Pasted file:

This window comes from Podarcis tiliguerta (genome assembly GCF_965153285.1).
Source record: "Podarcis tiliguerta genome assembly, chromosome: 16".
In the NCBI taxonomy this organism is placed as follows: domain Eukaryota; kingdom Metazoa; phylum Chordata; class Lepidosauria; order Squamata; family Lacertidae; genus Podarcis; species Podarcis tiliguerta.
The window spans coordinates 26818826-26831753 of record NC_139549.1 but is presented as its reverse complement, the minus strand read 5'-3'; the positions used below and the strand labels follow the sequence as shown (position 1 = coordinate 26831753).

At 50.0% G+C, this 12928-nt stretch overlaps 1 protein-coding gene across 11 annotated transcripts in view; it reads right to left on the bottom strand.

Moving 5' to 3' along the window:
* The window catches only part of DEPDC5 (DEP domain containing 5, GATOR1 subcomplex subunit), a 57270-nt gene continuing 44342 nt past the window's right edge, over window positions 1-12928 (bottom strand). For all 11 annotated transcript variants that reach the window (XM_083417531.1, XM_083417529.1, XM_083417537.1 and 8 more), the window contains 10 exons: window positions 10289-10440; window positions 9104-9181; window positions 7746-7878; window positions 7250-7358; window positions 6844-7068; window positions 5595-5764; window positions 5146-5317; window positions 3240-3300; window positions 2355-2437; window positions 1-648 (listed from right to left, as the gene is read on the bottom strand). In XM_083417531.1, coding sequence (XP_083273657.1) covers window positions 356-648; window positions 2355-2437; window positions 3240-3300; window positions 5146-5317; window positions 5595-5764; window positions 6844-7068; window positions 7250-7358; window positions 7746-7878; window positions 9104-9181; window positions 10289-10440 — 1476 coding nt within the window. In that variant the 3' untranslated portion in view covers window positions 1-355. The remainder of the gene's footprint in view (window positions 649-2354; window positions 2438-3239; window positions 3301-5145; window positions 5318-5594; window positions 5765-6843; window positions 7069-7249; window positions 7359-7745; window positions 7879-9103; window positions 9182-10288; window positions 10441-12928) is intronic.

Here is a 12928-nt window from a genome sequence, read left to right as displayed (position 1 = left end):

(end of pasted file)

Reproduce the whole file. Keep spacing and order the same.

This window comes from Podarcis tiliguerta (genome assembly GCF_965153285.1).
Source record: "Podarcis tiliguerta genome assembly, chromosome: 16".
In the NCBI taxonomy this organism is placed as follows: domain Eukaryota; kingdom Metazoa; phylum Chordata; class Lepidosauria; order Squamata; family Lacertidae; genus Podarcis; species Podarcis tiliguerta.
The window spans coordinates 26818826-26831753 of record NC_139549.1 but is presented as its reverse complement, the minus strand read 5'-3'; the positions used below and the strand labels follow the sequence as shown (position 1 = coordinate 26831753).

At 50.0% G+C, this 12928-nt stretch overlaps 1 protein-coding gene across 11 annotated transcripts in view; it reads right to left on the bottom strand.

Moving 5' to 3' along the window:
* The window catches only part of DEPDC5 (DEP domain containing 5, GATOR1 subcomplex subunit), a 57270-nt gene continuing 44342 nt past the window's right edge, over window positions 1-12928 (bottom strand). For all 11 annotated transcript variants that reach the window (XM_083417531.1, XM_083417529.1, XM_083417537.1 and 8 more), the window contains 10 exons: window positions 10289-10440; window positions 9104-9181; window positions 7746-7878; window positions 7250-7358; window positions 6844-7068; window positions 5595-5764; window positions 5146-5317; window positions 3240-3300; window positions 2355-2437; window positions 1-648 (listed from right to left, as the gene is read on the bottom strand). In XM_083417531.1, coding sequence (XP_083273657.1) covers window positions 356-648; window positions 2355-2437; window positions 3240-3300; window positions 5146-5317; window positions 5595-5764; window positions 6844-7068; window positions 7250-7358; window positions 7746-7878; window positions 9104-9181; window positions 10289-10440 — 1476 coding nt within the window. In that variant the 3' untranslated portion in view covers window positions 1-355. The remainder of the gene's footprint in view (window positions 649-2354; window positions 2438-3239; window positions 3301-5145; window positions 5318-5594; window positions 5765-6843; window positions 7069-7249; window positions 7359-7745; window positions 7879-9103; window positions 9182-10288; window positions 10441-12928) is intronic.

Here is a 12928-nt window from a genome sequence, read left to right as displayed (position 1 = left end):